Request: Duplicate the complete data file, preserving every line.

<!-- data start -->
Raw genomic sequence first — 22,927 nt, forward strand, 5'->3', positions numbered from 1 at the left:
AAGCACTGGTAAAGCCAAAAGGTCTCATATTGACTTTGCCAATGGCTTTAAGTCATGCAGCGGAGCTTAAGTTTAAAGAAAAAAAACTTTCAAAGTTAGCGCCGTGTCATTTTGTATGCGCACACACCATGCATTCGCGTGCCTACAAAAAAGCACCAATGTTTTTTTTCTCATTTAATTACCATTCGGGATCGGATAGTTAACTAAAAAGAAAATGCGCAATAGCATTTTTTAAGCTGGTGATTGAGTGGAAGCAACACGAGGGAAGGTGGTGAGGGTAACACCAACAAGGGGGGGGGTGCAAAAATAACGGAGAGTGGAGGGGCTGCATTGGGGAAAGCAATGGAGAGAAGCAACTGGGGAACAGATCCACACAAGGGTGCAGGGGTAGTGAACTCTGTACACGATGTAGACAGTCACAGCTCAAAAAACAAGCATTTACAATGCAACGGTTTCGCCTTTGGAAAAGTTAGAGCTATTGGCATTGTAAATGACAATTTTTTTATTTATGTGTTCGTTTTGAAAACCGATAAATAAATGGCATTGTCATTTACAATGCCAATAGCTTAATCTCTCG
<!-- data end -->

Raw genomic sequence first — 22,927 nt, forward strand, 5'->3', positions numbered from 1 at the left:
AAGCACTGGTAAAGCCAAAAGGTCTCATATTGACTTTGCCAATGGCTTTAAGTCATGCAGCGGAGCTTAAGTTTAAAGAAAAAAAACTTTCAAAGTTAGCGCCGTGTCATTTTGTATGCGCACACACCATGCATTCGCGTGCCTACAAAAAAGCACCAATGTTTTTTTTCTCATTTAATTACCATTCGGGATCGGATAGTTAACTAAAAAGAAAATGCGCAATAGCATTTTTTAAGCTGGTGATTGAGTGGAAGCAACACGAGGGAAGGTGGTGAGGGTAACACCAACAAGGGGGGGGGTGCAAAAATAACGGAGAGTGGAGGGGCTGCATTGGGGAAAGCAATGGAGAGAAGCAACTGGGGAACAGATCCACACAAGGGTGCAGGGGTAGTGAACTCTGTACACGATGTAGACAGTCACAGCTCAAAAAACAAGCATTTACAATGCAACGGTTTCGCCTTTGGAAAAGTTAGAGCTATTGGCATTGTAAATGACAATTTTTTTATTTATGTGTTCGTTTTGAAAACCGATAAATAAATGGCATTGTCATTTACAATGCCAATAGCTTAATCTCTCG